Category Archives: Books

March Books In Review

I’ve been horrible posting reviews this month. I started a lot of highly-hyped titles. I also abandoned a lot of those same highly-hyped titles. Here’s the good, the bad and the ugly of what I finished this month.

Mrs.

Mrs. by Caitlin Macy

  • Source: Library – Overdrive Audiobook
  • Genre: Fiction, New York, High Society, Domestic Fiction

This novel was one big disappointment. The premise seemed intriguing and I was in a “how do the 1% live” type of mood when I came across this title. This book just didn’t live up to its promise. There were far too many characters (important and not) to keep track of. There wasn’t much of a plot to follow. Lots of empty drama that wasn’t really dramatic. It was a lackluster tale that took a long, long time to set-up. The big reveal was also disappointing and didn’t add or change much to the plot. The narrator wasn’t very captivating either. Maybe it would have had more flow as text rather than audio.

Everything Happens for a Reason: And Other Lies I've Loved

Everything Happens for a Reason by Kate Bowler

  • Source: Library – Overdrive Audiobook
  • Genre: Memoir, cancer, family

After finishing Mrs., this memoir was a breath of fresh air. Bowler’s tale of studies in the prosperity gospel, her family life and her journey through her cancer diagnosis and treatment was an inspiration to read. Her views are fresh, humorous, motivational and also very touching. She has a wonderful way with words and her thoughts are so clear and concise and beautifully written. After suffering all summer with horrific stomach aches, Kate Bowlers is diagnosed with stage IV cancer. Through her journey to understand what is happening to her, she delves deep into some emotional aspects of her life, life around her and around the God that watches over the world. Her take on God in this book is what I find most interesting. She’s more analytical of other’s perceptions of God and the reasons why she has cancer than of her own interpretation. One line stayed with me the most, mostly because I am also a mother and wonder the same thing myself:

“All the time, I’m staring at my son and thinking, am I in there? Have I poured enough of myself into you?”

The Art of Screen Time: How Your Family Can Balance Digital Media and Real Life

The Art of Screen Time by Anya Kamentz

  • Source: Library – Print copy
  • Genre: Parenting, Digital Media, Technology

Kamentz’s take on the role of screen and technology in our lives is one that is refreshing, non-judgemental and actually provides realistic concepts and talking points that parents can apply to their lives. Or at the very least, start discussing to see if any changes need to be made. At the end of the day, her most salient points are this: If you’re going to expose your child to technology, be there with them. Explore the game, the TV show, the YouTube video with them. Talk to them about what they are seeing, feeling and thinking on the screens. Limit screen time according to your family needs and structure. Although the 1 hour marker hails supreme, Kamentz offers suggestions on how to either monitor, reduce to moderate screen time based on various parenting styles. She digs through a lot of research to back-up her opinions, supplementing occasionally with her own anecdotal stories from home.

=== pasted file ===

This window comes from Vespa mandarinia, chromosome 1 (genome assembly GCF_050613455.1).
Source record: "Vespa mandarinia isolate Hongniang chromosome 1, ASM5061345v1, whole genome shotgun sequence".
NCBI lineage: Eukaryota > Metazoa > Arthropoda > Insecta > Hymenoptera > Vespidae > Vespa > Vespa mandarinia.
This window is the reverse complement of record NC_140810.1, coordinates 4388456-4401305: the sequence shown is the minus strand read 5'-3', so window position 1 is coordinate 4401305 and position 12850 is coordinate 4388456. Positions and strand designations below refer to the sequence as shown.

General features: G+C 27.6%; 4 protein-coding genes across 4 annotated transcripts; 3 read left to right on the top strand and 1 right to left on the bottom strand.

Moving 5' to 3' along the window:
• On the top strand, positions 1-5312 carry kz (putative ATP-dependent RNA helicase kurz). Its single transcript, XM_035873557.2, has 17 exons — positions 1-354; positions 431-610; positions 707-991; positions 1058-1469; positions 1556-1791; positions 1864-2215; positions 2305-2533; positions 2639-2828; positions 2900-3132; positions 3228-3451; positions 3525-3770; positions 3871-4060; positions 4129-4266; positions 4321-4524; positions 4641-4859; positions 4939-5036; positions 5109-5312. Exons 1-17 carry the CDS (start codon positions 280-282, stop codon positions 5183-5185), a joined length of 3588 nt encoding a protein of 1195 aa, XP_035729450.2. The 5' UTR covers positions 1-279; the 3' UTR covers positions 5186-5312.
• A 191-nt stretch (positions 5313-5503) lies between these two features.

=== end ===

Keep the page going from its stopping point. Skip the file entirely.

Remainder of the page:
Let Them Be Eaten By Bears: A Fearless Guide to Taking Our Kids Into the Great Outdoors

Let Them by Eaten By Bears by Peter Hoffmeister

  • Source: Library
  • Genre: Nature, Outdoors, Parenting, Adventure

This was neither a well written, nor a well-edited book. The audience the author was talking to was muddled between parent, camp counselor and outdoor woodsman. Although the gist of it was OK, go outside, its good for your kids and builds resiliency, the author’s way of getting this point across was completely lost.

Did Not Finish

AgeProof: Living Longer Without Running Out of Money or Breaking a Hip               The Immortalists

Age-Proof: Living Longer Without Running Out of Money or Breaking a Hip by Jean Chatzky and Michael Roizen, MD.

This entire book is about how your wealth and health overlap and how to improve your circumstances in both arenas. The entire book was long, repetitious and although it was inspirational and motivational, very little information in it was actual useful.

The Immoralists by Close Benjamin

Not my cup of tea. The audiobook narration was horrid. So grating on my ears. Siiiiimoooon.

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Seven Days of Us by Francesca Hornak

Seven Days of Us

Seven Days of Us by Francesca Hornak

  • Source: Library – Overdrive Audio book
  • Genre: Family, Quarantine, Secrets, Siblings

Emma is elated this Christmas. Her eldest daughter Olivia is returned from Liberia and she will have her entire family together for the Christmas and New Year’s Holiday. Only, the reality of the gathering doesn’t match up to Emma’s idealistic expectations. Olivia has been treating an epidemic in Liberia and is put on a seven day quarantine to reduce the risk to transmitting the disease on British soil. No one can leave the house and no one can enter. But how well can this group keep to the basic rules? The sisters quarrel and overtime secrets not meant to be shared are revealed. Spending this time with family shouldn’t feel so lonely and detached, but everything changes for this family when someone unexpected comes knocking on their door.

Despite its slow start, the story really began to get interesting and juicy somewhere mid-way. The characters were finally fed-up enough with each other to come out of their cloistered shells. The sister sibling rivalry dynamic was so accurately portrayed. Neither sister feeling like the confident, mature adult they are when with each other, regressing to childhood habits and squabbles. Olivia trying to find her place in the family that has been circling sister Phoebe as coddled little sister. Emma, herself has a scary secret, but not wanting to upset her family, manages to keep the attention off herself. Her husband though….his secret is really what provokes the family to come to terms with their dysfunctional selves. How they overcome such obstacles in a short span of time is intriguing. The author had a wonderful way of stretching out a single day, making it feel like events took place over 2 or 3 days rather than in a morning and afternoon setting. I felt the days drag on with the family, but it didn’t feel nearly as painful for as it did for them.